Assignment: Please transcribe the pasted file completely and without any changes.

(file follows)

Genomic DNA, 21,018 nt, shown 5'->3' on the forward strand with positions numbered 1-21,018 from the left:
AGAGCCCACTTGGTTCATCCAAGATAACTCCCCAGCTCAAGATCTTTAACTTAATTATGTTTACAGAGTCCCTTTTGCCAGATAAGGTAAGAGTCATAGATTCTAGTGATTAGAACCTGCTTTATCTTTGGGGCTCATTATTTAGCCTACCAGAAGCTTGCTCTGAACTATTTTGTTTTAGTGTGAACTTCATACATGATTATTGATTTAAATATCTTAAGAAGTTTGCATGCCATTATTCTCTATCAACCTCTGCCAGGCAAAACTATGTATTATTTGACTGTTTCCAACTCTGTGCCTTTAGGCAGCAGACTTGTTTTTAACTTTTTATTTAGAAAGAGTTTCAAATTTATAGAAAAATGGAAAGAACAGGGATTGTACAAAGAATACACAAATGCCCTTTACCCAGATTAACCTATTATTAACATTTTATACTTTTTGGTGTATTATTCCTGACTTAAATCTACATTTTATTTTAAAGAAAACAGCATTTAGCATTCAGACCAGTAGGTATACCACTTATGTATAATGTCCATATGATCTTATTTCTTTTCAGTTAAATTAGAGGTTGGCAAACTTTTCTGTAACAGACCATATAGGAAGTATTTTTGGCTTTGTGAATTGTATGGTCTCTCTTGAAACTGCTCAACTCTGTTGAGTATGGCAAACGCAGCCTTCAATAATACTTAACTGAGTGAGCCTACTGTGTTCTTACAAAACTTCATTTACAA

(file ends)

Genomic DNA, 21,018 nt, shown 5'->3' on the forward strand with positions numbered 1-21,018 from the left:
AGAGCCCACTTGGTTCATCCAAGATAACTCCCCAGCTCAAGATCTTTAACTTAATTATGTTTACAGAGTCCCTTTTGCCAGATAAGGTAAGAGTCATAGATTCTAGTGATTAGAACCTGCTTTATCTTTGGGGCTCATTATTTAGCCTACCAGAAGCTTGCTCTGAACTATTTTGTTTTAGTGTGAACTTCATACATGATTATTGATTTAAATATCTTAAGAAGTTTGCATGCCATTATTCTCTATCAACCTCTGCCAGGCAAAACTATGTATTATTTGACTGTTTCCAACTCTGTGCCTTTAGGCAGCAGACTTGTTTTTAACTTTTTATTTAGAAAGAGTTTCAAATTTATAGAAAAATGGAAAGAACAGGGATTGTACAAAGAATACACAAATGCCCTTTACCCAGATTAACCTATTATTAACATTTTATACTTTTTGGTGTATTATTCCTGACTTAAATCTACATTTTATTTTAAAGAAAACAGCATTTAGCATTCAGACCAGTAGGTATACCACTTATGTATAATGTCCATATGATCTTATTTCTTTTCAGTTAAATTAGAGGTTGGCAAACTTTTCTGTAACAGACCATATAGGAAGTATTTTTGGCTTTGTGAATTGTATGGTCTCTCTTGAAACTGCTCAACTCTGTTGAGTATGGCAAACGCAGCCTTCAATAATACTTAACTGAGTGAGCCTACTGTGTTCTTACAAAACTTCATTTACAA